In spite of despair with each new poroteo - the colloquial term to refer to the counting of votes - and having lost finally by seven votes, we have a certainty: now they see us. The feminist movement has burst into the political system with insolence. We proposed a debate of almost unprecedented magnitudes for Argentina’s democracy. That’s to our credit. Also. for the first time in the history of the Chamber of Senators such slogans as “the maternal is political” and “the right to enjoyment” as well as the words feminism, machismo and patriarchy.

We were protagonists without having any seat in the Senate. Ours is a lively, booming movement in the midst of a creative process. Before our threat to make the earth tremble, on the other side they showed their teeth and brought out their ancestral practices, misogynistic and scornful of civil rights. But yes, no doubt: they see us. And despite the fact that the traditional parties continue to minimize our power, the political system as a whole had to take note of everything that happened. No one escapes the winds of political instability and, in this open process, the feminist tide may be able to articulate several discontents: from repudiation to misogyny and the ideology of domesticity prevailing in parliament to highlighting the fact that the patriarchal discourses and practices of the right that govern us are not merely an accessory, but structure a neoliberal program of the hollowing out of the state and precarization of the conditions of existence of working people. And in that precarious existence, we women, cis, lesbians and trans continue to bear the heaviest burden.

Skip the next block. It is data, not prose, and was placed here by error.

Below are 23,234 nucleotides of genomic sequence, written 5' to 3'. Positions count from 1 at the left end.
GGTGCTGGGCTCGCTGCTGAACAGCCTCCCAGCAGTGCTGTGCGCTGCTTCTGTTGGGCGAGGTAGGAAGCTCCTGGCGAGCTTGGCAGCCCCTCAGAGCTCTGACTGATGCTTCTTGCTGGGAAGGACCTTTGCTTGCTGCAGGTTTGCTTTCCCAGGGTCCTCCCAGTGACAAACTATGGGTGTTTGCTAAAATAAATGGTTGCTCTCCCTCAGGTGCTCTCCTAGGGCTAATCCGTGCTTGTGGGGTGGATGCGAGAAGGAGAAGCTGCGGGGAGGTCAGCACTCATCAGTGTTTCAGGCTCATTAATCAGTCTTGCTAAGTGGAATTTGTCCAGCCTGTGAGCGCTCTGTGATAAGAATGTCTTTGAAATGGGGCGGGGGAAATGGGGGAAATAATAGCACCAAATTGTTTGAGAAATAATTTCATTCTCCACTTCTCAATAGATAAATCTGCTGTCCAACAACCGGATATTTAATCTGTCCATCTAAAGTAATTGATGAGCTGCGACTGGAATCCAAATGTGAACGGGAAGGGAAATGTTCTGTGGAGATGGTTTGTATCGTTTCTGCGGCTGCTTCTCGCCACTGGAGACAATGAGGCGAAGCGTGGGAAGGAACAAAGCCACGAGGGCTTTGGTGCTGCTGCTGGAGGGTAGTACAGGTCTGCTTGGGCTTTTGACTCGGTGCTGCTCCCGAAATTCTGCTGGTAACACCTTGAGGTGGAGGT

Weathering the storm